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5 January 2004

Weimar in Wales

When Jack Jameson was stranded in what looked like a peaceful market town, he got an unpleasant surp

By Jack Jameson

My car broke down in what used to be Montgomeryshire, but is now called Powys, with its sheep and its gently rolling hills. As I peered under the bonnet, friendly local people stopped by to offer advice or just to pass the time of day. When he arrived, the AA mechanic – a cheerful Cockney who had moved to Wales for the fishing – shook his head. “I’m afraid we’ll have to get this to a garage, guv,” he said, “and you may have to spend the night in Welshpool.”

He towed me to a garage in the town, where the owner scratched a thick coating of grey stubble on his chin and pointed me towards a decent hotel on the modest high street.

Welshpool is a rather dark and austere Victorian market town that, apparently, comes alive only when the farmers arrive on Mondays to sell their pigs, cows and sheep at the pens down by the railway station. Walking around, I went into a largely deserted pub that had a large, wood-panelled lounge that opened on to a terrace and garden.

Music was coming from a CD player in the corner. “German marching songs,” the barman explained in a low voice, as he drew me a pint of traditional ale and then smoothed off the froth with a wooden spatula. “They’re popular with the lads, and quite rousing.”

German marching songs? In Wales?

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A huge man at the bar, with a shaven head and small swastikas tattooed on his wrists, turned towards me. “You’re not from around these parts, then?” he asked.

“No, just passing through,” I explained, politely. “I’m from London – but I’ve been visiting a friend at Llandrindod Wells . . . and I’m very taken with the Welsh countryside.”

The shaven-headed giant regarded me warily. His drinking companion was slightly smaller, with dyed-blond spiky hair and challenging, dark eyes. His fingers were tapping on the bar counter to the concluding track on the recording. “So what d’you reckon’s gonna happen in London then?” the giant asked.

“What do you mean?” I asked, perching tentatively on the edge of a bar stool.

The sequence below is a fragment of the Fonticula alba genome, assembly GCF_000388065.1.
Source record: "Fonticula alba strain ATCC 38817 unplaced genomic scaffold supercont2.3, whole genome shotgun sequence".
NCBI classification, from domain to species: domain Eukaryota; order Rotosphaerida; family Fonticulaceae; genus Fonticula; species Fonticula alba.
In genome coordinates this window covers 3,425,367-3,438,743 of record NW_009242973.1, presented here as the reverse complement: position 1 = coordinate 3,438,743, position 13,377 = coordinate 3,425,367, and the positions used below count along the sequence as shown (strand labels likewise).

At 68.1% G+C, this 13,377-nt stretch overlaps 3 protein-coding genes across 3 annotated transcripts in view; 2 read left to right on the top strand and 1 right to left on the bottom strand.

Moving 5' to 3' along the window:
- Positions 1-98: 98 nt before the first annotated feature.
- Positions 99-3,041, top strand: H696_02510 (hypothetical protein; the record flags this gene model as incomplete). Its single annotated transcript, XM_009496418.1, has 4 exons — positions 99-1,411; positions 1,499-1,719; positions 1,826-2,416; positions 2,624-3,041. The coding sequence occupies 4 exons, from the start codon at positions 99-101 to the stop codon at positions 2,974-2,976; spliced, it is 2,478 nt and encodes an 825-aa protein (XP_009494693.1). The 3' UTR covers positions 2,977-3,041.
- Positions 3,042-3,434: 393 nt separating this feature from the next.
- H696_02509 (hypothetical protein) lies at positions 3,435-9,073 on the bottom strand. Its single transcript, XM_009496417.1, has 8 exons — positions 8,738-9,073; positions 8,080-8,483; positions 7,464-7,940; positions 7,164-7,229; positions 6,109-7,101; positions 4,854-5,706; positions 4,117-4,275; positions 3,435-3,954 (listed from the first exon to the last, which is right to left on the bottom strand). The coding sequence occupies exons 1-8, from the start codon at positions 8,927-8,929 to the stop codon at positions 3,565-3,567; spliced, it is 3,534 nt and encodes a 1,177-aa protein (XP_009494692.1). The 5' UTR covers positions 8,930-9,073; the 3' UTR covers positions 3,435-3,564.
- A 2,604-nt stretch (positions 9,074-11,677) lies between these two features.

“Well, it’s only a matter of time now, isn’t it? I mean – you’ve got unemployment on the up, an’ when it starts to bite, then your white boys an’ girls are gonna start askin’ what the f***ing hell your government in Whitehall’s on about.”

“Just like they did in Germany during the Weimar, right?” the dyed-blond-haired one added. “And then it’ll start, boyo!”

I noticed other people now coming in- to the pub, some with the letters BNP embroidered either on the sleeves of their jackets or on small metal badges about the size of a 2p coin. The marching tunes had given way to 1930s Bierkeller-type drinking songs, and as the bald giant and his friend went off to join the new arrivals, the barman winked.

“I’ll bet you’ve been wondering what you’ve walked in on here,” he said, quietly.

“Absolutely,” I replied. “It seems a little . . . unusual.”

“But you’ve heard of Nick Griffin, who runs the British National Party?” I had, vaguely. “Well, he lives on a farm outside the town,” the barman explained, “and he’s got quite a few supporters locally.”

I was thinking of getting out of the place when I felt a reassuring hand on my arm. Gwilym, a pensioner in his eighties with a pleasantly lilting Welsh accent, was saying: “You don’t want to take too serious what they’re writin’ in the papers about these boys. They’re good lads, and what they’re sayin’ is no more than most of us believe anyway.” Gwilym told me he had fought with the Desert Rats at Tobruk. “We’ve gone awry,” he said, as the froth settled on the pint of real ale I had bought him. “There’s no point now to most of what we’re doin’. The kids can’t read or write; we don’t have any morals or values no more, and the government’s totally up this blind alley, see . . . They don’t know where they’re goin’ or what we want.”

So what was Gwilym suggesting as the way forward? “I’m not wavin’ no flags for Hitler, Mussolini or Stalin,” he said. “Only we’ve lost our way, see. We’re tryin’ to be all things to everyone, and it’s not workin’.”

Did he mean inclusivity or multiculturalism? “In an ideal world, maybe, that’s how we might have it,” he conceded. “I mean, it’s what we’d like our kiddies to believe . . . but it’s not goin’ to happen, is it?” I suggested to Gwilym that the people in this pub – mainly working-class 20- to 30-year-olds who would normally be Labour voters – were an exception. “I mean, you’ve got this right-winger guy who’s become a part of your community, and maybe he’s influenced some of the youngsters. But you can’t tell me this is a reflection of how people are feeling in the rest of Britain.”

Gwilym looked at me as though I were a backward kid in a failing school. “These people are only expressin’ how most of us see it today,” he said with a weary smile. “We’re not ogres or fascists or hooligans from dysfunctional families . . . but we’re unhappy with the way it’s goin’ in Britain today. And if you open your eyes and look around you’ll find that there are a lot of people with the same ideas.”

The war veteran went on: “First you’ve got to deal with the socialists. And that includes most of the present government. Then you’ve got to start givin’ ordinary, reasonable people what they want . . . You’ve got to let us have our voice, see.”

It all sounded so reasonable. But as “The Horst Wessel Song” thumped out of the improvised sound system, the lads in the bar started to bang on the tables with their fists, slowly but rhythmically. Then, as the last track ended, everyone in the bar was on his feet, with right hand extended, as “Deutschland uber alles” rang out in the centre of a small Welsh market town.

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